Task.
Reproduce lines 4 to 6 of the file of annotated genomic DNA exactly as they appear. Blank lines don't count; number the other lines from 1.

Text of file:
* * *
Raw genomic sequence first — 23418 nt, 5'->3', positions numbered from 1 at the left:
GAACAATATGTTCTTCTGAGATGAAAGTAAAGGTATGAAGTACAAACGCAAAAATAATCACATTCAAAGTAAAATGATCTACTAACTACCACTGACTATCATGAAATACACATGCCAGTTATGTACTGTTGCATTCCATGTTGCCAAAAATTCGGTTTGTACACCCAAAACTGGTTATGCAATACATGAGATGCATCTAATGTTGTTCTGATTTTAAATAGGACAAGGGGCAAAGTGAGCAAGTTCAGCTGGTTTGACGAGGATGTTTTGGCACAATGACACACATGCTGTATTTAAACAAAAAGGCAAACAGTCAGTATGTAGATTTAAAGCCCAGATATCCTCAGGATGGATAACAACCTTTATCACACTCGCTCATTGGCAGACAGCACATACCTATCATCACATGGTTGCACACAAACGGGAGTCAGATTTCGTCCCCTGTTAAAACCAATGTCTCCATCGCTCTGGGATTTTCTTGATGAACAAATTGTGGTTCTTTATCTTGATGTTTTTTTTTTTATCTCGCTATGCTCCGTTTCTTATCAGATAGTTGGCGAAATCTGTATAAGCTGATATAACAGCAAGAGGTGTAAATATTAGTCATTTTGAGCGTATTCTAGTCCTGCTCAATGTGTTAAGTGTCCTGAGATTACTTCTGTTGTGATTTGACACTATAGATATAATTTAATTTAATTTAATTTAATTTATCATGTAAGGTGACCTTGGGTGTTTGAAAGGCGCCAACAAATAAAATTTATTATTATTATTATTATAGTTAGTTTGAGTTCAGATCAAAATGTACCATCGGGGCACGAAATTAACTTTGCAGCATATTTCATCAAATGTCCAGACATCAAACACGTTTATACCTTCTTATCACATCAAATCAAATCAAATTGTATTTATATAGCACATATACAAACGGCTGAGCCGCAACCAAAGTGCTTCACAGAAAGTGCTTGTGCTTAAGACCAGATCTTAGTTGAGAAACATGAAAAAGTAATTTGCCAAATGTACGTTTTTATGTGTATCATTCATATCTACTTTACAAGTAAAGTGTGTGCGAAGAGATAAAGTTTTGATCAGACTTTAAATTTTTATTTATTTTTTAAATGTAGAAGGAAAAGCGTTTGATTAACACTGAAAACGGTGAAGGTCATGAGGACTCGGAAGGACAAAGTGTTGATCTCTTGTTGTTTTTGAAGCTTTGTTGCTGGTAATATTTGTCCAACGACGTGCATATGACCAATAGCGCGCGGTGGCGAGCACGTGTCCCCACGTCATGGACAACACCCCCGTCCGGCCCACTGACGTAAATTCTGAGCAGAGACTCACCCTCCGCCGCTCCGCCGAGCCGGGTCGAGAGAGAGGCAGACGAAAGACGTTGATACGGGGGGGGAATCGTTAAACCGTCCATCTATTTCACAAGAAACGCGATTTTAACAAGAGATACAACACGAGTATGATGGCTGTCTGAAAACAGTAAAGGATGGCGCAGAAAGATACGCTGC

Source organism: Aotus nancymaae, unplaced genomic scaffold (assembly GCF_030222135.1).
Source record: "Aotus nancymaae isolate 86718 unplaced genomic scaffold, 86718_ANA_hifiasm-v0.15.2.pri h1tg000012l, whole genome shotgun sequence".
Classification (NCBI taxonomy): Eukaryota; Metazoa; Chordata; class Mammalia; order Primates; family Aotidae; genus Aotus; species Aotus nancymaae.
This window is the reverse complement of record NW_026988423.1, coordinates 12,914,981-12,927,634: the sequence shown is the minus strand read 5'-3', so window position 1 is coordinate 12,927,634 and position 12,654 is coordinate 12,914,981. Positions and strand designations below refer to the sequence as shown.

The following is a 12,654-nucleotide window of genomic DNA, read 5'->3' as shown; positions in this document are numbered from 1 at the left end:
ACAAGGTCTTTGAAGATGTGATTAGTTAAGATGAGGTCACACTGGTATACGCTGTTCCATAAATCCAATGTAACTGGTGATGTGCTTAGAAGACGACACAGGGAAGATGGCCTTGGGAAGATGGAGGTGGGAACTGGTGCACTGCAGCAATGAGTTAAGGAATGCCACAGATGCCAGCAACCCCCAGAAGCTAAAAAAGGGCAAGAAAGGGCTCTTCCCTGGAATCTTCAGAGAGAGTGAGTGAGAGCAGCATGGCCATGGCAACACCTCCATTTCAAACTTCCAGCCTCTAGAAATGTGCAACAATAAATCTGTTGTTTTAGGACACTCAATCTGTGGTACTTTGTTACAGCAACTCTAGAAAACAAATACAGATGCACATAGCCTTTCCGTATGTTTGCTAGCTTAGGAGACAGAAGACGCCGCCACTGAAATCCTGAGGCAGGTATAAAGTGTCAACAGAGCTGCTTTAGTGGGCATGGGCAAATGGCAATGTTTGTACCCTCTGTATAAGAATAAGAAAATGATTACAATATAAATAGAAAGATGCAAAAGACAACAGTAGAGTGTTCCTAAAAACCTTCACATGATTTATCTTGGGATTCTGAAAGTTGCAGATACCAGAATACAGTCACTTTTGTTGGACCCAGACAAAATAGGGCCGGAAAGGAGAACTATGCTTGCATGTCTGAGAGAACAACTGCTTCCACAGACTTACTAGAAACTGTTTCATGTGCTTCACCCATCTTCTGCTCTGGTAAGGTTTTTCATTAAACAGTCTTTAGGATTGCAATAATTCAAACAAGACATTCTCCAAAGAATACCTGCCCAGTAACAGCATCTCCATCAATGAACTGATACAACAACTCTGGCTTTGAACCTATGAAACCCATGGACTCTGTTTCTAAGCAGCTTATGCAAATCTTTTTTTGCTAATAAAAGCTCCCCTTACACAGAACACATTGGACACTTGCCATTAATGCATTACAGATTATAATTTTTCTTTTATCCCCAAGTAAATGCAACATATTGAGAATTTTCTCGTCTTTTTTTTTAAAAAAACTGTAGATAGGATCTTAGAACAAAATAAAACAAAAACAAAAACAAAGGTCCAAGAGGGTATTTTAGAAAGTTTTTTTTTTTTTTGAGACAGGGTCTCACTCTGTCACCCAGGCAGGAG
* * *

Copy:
Source record: "Aotus nancymaae isolate 86718 unplaced genomic scaffold, 86718_ANA_hifiasm-v0.15.2.pri h1tg000012l, whole genome shotgun sequence".
Classification (NCBI taxonomy): Eukaryota; Metazoa; Chordata; class Mammalia; order Primates; family Aotidae; genus Aotus; species Aotus nancymaae.
This window is the reverse complement of record NW_026988423.1, coordinates 12,914,981-12,927,634: the sequence shown is the minus strand read 5'-3', so window position 1 is coordinate 12,927,634 and position 12,654 is coordinate 12,914,981. Positions and strand designations below refer to the sequence as shown.